The Baker administration says a 5-year-old program that gives tax rebates to people who buy electric vehicles served its purpose, to the point where accelerated demand and lack of funding from the Legislature will end the program Sept. 30.
But environmental groups, which are keeping their eyes on state efforts to curtail car and truck emissions and increase the number of zero-emission vehicles by 2025, say ending the program is a “huge lost opportunity.”
Gov. Charlie Baker said Monday he supports the rebate program and has approved legislation making more plug-in charging stations available. But it’s the Legislature that must fund the program – which has paid out nearly $30 million for 14,473 rebates since 2014, according to the state Department of Energy Resources. The Baker administration asked for more money for the program in the next fiscal year budget, but lawmakers didn’t approve it, opting instead to consider several proposals to extend the program beyond Sept. 30.
Rep. Brad Hill, an Ipswich Republican, told Statehouse reporter Christian Wade the rebate program “has been extremely successful, so it would be very disappointing to see it go away.”
The question before lawmakers seems to be how to fund it. As Wade reported this week, one source under study would be creation of a regional “cap-and-invest” program involving Massachusetts and eight other states. Money from that program could be funneled into the electric vehicle rebate program and other emissions-reduction efforts.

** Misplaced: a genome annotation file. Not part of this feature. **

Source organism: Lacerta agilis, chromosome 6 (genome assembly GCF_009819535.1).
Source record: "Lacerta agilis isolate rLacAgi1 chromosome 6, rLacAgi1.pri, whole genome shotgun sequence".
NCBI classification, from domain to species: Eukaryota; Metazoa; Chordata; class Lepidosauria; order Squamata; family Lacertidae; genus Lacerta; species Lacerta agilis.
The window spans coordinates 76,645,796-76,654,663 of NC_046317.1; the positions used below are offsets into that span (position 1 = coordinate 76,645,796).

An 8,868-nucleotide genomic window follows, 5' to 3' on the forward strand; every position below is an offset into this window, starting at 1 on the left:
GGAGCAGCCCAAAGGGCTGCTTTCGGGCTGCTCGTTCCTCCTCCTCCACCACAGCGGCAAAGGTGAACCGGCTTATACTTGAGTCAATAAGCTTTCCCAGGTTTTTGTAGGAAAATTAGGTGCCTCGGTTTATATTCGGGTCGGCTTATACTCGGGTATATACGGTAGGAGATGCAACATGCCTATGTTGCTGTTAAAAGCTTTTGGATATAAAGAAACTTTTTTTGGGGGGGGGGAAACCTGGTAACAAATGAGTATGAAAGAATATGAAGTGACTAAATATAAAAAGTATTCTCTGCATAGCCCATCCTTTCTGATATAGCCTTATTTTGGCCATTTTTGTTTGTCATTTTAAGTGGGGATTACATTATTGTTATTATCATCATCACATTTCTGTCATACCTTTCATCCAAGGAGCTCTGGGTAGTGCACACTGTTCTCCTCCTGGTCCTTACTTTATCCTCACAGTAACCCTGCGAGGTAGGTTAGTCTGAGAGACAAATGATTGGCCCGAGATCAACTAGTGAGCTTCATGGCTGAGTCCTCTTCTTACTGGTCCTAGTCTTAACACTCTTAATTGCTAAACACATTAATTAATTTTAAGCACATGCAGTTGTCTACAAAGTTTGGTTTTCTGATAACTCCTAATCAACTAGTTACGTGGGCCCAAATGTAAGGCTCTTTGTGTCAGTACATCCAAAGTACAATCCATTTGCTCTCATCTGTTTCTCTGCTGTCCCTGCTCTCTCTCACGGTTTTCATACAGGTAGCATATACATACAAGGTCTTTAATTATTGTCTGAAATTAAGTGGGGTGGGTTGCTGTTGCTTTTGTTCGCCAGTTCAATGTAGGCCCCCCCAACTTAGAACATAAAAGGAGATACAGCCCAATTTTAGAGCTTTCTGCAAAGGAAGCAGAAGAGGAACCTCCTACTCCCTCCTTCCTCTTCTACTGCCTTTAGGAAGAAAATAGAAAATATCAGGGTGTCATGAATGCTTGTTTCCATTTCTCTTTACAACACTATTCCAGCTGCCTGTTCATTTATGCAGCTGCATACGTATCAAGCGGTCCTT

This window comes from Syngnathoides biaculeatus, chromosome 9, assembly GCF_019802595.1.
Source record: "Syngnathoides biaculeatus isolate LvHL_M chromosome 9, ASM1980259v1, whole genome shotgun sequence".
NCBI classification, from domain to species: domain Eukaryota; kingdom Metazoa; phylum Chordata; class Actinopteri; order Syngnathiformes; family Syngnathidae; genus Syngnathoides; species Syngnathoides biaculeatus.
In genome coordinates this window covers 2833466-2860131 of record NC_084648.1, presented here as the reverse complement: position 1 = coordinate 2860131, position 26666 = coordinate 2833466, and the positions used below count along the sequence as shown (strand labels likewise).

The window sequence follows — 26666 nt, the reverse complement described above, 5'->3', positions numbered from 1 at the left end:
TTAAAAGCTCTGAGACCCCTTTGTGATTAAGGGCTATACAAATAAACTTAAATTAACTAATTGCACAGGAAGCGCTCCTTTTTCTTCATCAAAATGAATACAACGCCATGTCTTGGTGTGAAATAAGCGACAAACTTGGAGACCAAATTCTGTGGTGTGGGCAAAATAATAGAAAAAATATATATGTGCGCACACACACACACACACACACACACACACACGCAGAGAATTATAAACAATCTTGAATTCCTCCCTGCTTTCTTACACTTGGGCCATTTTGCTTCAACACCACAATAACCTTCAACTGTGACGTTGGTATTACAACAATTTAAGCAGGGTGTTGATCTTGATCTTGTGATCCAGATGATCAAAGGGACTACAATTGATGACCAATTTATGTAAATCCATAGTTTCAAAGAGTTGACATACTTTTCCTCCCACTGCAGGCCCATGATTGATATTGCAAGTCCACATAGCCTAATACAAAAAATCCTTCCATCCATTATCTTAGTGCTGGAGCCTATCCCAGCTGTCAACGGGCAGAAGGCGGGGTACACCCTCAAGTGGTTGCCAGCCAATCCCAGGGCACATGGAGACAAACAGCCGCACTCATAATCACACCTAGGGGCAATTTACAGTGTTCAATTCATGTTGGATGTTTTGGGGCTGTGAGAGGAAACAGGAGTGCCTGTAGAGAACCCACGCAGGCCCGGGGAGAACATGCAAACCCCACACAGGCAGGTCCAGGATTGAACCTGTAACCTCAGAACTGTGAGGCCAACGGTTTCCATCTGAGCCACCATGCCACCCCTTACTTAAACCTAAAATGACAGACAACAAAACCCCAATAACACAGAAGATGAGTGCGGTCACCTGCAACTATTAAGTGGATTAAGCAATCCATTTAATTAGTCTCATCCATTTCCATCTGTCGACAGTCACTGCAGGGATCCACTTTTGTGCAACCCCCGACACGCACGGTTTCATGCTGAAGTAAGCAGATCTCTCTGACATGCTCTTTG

Massachusetts was among states that committed to ramping up the market for zero-emission vehicles in 2013. But the Association of Global Automakers says the Bay State is only 7.5% of the way toward its 2025 sales requirement of 300,000 zero-emission vehicles.
The argument could be made that increased sales of Tesla, Toyota and other electric vehicles are making the market more competitive and the vehicles more mainstream. Tesla brought out the lower-priced Model 3 – which sells for about $35,000 – to try to meet the demand for zero-emission cars. And the seemingly ubiquitous Toyota Prius gas-electric hybrid and all-electric models have proven popular here. It’s likely many people in the market for a car that won’t contribute to climate change every time you turn on the ignition won’t be dissuaded by lack of a $1,500 rebate.
Environmental groups would argue the rebate program encourages consumers to consider electric vehicles and puts the issue into the public spotlight where it should be.
“Now is the time to take bold action to accelerate the adoption of electric vehicles and make them accessible to everyone, not gut crucial programs like the MOR-EV rebate program,” Gina Coplon Newfield of the Sierra Club said this week. “We are in the midst of a climate crisis, and transportation is the biggest source of emissions.”
“Supporting financial incentives for people to be able to go electric must be treated as a priority,” she said.
Amy Laura Cahn, director of the Conservation Law Foundation’s Healthy Communities and Environmental Justice program, told State House News Service, “Eliminating the program without providing alternatives takes away needed resources and threatens to set us back in reaching our climate goals.”
The question, as is so often the case on Beacon Hill, is where the money comes from to continue the rebate program. The governor says he supports it, the Legislature is still considering ideas for continuing it, and environmental groups believe these incentives are essential in the efforts to reduce carbon emissions.
It appears the only things holding back funding to help people “go electric” are inertia and leadership. Someone on Beacon Hill needs to step up, find the money, and continue this rebate program into 2020.